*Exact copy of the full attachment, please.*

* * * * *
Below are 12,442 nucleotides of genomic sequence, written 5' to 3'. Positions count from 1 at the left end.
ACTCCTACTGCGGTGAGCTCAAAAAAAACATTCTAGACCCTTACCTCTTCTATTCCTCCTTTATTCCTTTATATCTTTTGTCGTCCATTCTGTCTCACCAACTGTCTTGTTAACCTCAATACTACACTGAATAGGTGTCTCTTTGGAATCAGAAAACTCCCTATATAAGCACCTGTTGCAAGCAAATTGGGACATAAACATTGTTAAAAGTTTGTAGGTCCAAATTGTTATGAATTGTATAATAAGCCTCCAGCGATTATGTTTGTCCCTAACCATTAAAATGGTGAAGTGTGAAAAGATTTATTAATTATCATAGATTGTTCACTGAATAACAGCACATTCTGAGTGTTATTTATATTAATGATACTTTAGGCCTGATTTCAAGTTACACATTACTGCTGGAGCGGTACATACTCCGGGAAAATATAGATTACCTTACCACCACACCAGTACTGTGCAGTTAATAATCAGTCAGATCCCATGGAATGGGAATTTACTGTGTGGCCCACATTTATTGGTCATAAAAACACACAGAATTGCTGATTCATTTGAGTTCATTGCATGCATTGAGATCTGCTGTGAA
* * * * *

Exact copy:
Below are 12,442 nucleotides of genomic sequence, written 5' to 3'. Positions count from 1 at the left end.
ACTCCTACTGCGGTGAGCTCAAAAAAAACATTCTAGACCCTTACCTCTTCTATTCCTCCTTTATTCCTTTATATCTTTTGTCGTCCATTCTGTCTCACCAACTGTCTTGTTAACCTCAATACTACACTGAATAGGTGTCTCTTTGGAATCAGAAAACTCCCTATATAAGCACCTGTTGCAAGCAAATTGGGACATAAACATTGTTAAAAGTTTGTAGGTCCAAATTGTTATGAATTGTATAATAAGCCTCCAGCGATTATGTTTGTCCCTAACCATTAAAATGGTGAAGTGTGAAAAGATTTATTAATTATCATAGATTGTTCACTGAATAACAGCACATTCTGAGTGTTATTTATATTAATGATACTTTAGGCCTGATTTCAAGTTACACATTACTGCTGGAGCGGTACATACTCCGGGAAAATATAGATTACCTTACCACCACACCAGTACTGTGCAGTTAATAATCAGTCAGATCCCATGGAATGGGAATTTACTGTGTGGCCCACATTTATTGGTCATAAAAACACACAGAATTGCTGATTCATTTGAGTTCATTGCATGCATTGAGATCTGCTGTGAA